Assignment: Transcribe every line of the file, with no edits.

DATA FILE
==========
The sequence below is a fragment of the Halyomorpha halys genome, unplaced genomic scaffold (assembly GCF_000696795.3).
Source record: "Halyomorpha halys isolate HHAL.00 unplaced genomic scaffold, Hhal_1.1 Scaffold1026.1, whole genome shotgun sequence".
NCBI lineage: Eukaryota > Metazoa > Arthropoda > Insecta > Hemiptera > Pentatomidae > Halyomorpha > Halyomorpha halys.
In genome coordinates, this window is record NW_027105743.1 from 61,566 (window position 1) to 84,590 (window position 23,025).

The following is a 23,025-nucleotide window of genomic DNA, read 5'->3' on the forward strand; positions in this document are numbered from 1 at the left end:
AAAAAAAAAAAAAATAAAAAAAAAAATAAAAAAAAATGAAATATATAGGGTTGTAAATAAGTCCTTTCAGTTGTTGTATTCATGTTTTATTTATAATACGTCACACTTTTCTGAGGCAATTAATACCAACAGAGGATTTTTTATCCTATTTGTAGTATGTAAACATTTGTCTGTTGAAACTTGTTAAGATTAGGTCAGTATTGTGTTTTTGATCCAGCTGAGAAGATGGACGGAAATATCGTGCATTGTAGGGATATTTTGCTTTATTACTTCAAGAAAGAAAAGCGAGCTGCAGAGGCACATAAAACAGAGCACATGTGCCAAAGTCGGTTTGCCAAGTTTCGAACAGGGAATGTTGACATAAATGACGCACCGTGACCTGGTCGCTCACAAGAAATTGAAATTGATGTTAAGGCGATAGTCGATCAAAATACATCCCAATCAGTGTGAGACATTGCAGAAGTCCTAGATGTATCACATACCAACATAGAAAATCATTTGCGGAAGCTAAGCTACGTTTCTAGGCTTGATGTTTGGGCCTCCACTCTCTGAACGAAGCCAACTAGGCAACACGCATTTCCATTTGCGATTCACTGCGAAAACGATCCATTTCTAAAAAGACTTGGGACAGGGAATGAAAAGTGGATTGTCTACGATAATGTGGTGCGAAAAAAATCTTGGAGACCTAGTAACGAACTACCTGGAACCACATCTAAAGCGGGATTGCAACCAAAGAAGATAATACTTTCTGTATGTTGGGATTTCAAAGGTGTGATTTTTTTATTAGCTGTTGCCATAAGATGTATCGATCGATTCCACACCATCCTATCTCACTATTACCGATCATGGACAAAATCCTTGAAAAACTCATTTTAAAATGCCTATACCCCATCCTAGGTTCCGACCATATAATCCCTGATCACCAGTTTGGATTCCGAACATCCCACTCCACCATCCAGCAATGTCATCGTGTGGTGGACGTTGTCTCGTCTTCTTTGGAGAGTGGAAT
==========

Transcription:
The sequence below is a fragment of the Halyomorpha halys genome, unplaced genomic scaffold (assembly GCF_000696795.3).
Source record: "Halyomorpha halys isolate HHAL.00 unplaced genomic scaffold, Hhal_1.1 Scaffold1026.1, whole genome shotgun sequence".
NCBI lineage: Eukaryota > Metazoa > Arthropoda > Insecta > Hemiptera > Pentatomidae > Halyomorpha > Halyomorpha halys.
In genome coordinates, this window is record NW_027105743.1 from 61,566 (window position 1) to 84,590 (window position 23,025).

The following is a 23,025-nucleotide window of genomic DNA, read 5'->3' on the forward strand; positions in this document are numbered from 1 at the left end:
AAAAAAAAAAAAAATAAAAAAAAAAATAAAAAAAAATGAAATATATAGGGTTGTAAATAAGTCCTTTCAGTTGTTGTATTCATGTTTTATTTATAATACGTCACACTTTTCTGAGGCAATTAATACCAACAGAGGATTTTTTATCCTATTTGTAGTATGTAAACATTTGTCTGTTGAAACTTGTTAAGATTAGGTCAGTATTGTGTTTTTGATCCAGCTGAGAAGATGGACGGAAATATCGTGCATTGTAGGGATATTTTGCTTTATTACTTCAAGAAAGAAAAGCGAGCTGCAGAGGCACATAAAACAGAGCACATGTGCCAAAGTCGGTTTGCCAAGTTTCGAACAGGGAATGTTGACATAAATGACGCACCGTGACCTGGTCGCTCACAAGAAATTGAAATTGATGTTAAGGCGATAGTCGATCAAAATACATCCCAATCAGTGTGAGACATTGCAGAAGTCCTAGATGTATCACATACCAACATAGAAAATCATTTGCGGAAGCTAAGCTACGTTTCTAGGCTTGATGTTTGGGCCTCCACTCTCTGAACGAAGCCAACTAGGCAACACGCATTTCCATTTGCGATTCACTGCGAAAACGATCCATTTCTAAAAAGACTTGGGACAGGGAATGAAAAGTGGATTGTCTACGATAATGTGGTGCGAAAAAAATCTTGGAGACCTAGTAACGAACTACCTGGAACCACATCTAAAGCGGGATTGCAACCAAAGAAGATAATACTTTCTGTATGTTGGGATTTCAAAGGTGTGATTTTTTTATTAGCTGTTGCCATAAGATGTATCGATCGATTCCACACCATCCTATCTCACTATTACCGATCATGGACAAAATCCTTGAAAAACTCATTTTAAAATGCCTATACCCCATCCTAGGTTCCGACCATATAATCCCTGATCACCAGTTTGGATTCCGAACATCCCACTCCACCATCCAGCAATGTCATCGTGTGGTGGACGTTGTCTCGTCTTCTTTGGAGAGTGGAAT